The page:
Irish comedy writer and director Graham Linehan won an International Emmy award in New York last night for the Channel 4 show 'The IT Crowd'.

The programme which centres on the world of an IT department in a fictitious British corporation and starring Irish actor Chris O’Dowd took the best comedy award at the ceremony.

Graham Lenihan is the writer and director of the show. He was also one of the creators of Father Ted.

David Suchet took home the best actor Emmy for his portrayal of Robert Maxwell in the biography series 'Maxwell', about the scandal-plagued final stages of the British media mogul's life.

And Lucy Cohu won the best actress honours for her role in the true-life drama 'Forgiven' about a suburban housewife who reports her husband for sexually abusing their daughter but later decides to rebuild their lives together.

The 36th International Emmy awards gala, held at the New York Hilton Hotel, also saw the time-travelling detective show 'Life On Mars' picked up its second International Emmy for best drama series. It first won the award in 2006.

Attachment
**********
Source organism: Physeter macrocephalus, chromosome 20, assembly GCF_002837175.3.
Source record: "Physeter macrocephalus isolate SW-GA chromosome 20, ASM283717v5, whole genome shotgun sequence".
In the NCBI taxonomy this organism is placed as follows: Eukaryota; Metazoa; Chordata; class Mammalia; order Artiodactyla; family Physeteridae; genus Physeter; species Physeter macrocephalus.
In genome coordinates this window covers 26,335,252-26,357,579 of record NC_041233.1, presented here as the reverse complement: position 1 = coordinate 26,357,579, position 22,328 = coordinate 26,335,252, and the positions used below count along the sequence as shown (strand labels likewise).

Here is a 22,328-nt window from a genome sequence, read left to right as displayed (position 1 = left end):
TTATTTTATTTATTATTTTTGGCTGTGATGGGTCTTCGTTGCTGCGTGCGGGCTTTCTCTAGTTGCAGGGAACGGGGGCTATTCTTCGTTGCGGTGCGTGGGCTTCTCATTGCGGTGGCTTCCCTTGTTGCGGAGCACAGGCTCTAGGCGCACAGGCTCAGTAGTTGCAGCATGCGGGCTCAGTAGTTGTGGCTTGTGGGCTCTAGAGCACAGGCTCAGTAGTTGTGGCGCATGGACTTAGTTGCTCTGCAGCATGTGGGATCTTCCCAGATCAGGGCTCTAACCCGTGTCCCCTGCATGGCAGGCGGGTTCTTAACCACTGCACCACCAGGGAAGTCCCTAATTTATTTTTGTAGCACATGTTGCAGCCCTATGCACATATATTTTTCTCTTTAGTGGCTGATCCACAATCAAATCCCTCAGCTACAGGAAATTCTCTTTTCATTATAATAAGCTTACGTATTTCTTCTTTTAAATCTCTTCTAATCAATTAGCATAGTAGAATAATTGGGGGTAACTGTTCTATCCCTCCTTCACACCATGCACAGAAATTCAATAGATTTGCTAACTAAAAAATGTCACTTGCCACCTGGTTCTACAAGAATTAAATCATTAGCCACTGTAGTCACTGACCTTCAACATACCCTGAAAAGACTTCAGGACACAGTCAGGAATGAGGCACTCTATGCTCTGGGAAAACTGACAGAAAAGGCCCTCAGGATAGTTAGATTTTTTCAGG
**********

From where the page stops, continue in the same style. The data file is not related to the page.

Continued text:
The other winners included 'Strictly Bolshoi' (arts programming), the story of the first Englishman, choreographer Christopher Wheeldon, to create an original work for Moscow's famed Bolshoi Ballet; 'Shaun the Sheep' (children & young people), about a mischievous sheep who exasperates the sheepdog assigned to watch the flock; and 'The Beckoning Silence' (documentary) depicting a mountaineer's tragic battle for survival on the Eiger in the Swiss Alps.

In the other awards, Sam Waterston, who has appeared as prosecutor Jack McCoy in more than 325 'Law & Order' episodes since 1994, presented the special International Emmy Founders Award to producer Dick Wolf whose shows are seen in their original or locally-produced versions in almost every corner of the world.

The controversial Dutch hoax-reality programme, 'The Big Donor Show', won the Emmy for non-scripted entertainment. The programme sparked an outrage when the producers announced a terminally ill woman would decide on television which one of three patients in need of a transplant would receive her kidney. But it later emerged it was a stunt intended to pressure the Dutch government to reform organ donation laws and the woman was not dying of a brain tumour.

Jordan's 'Al-Igtiyah' (The Invasion), a love story about a Palestinian caught up in the chaos and destruction of the large-scale 2002 Israeli military incursion into the biggest West Bank cities, won the newly-established telenovela category and Argentina's 'Television por la identidad' won in the TV movie/mini-series category.

The winners were chosen from among 40 nominees from 16 countries competing for International Emmys, honouring excellence in TV programming produced outside the United States, in ten categories.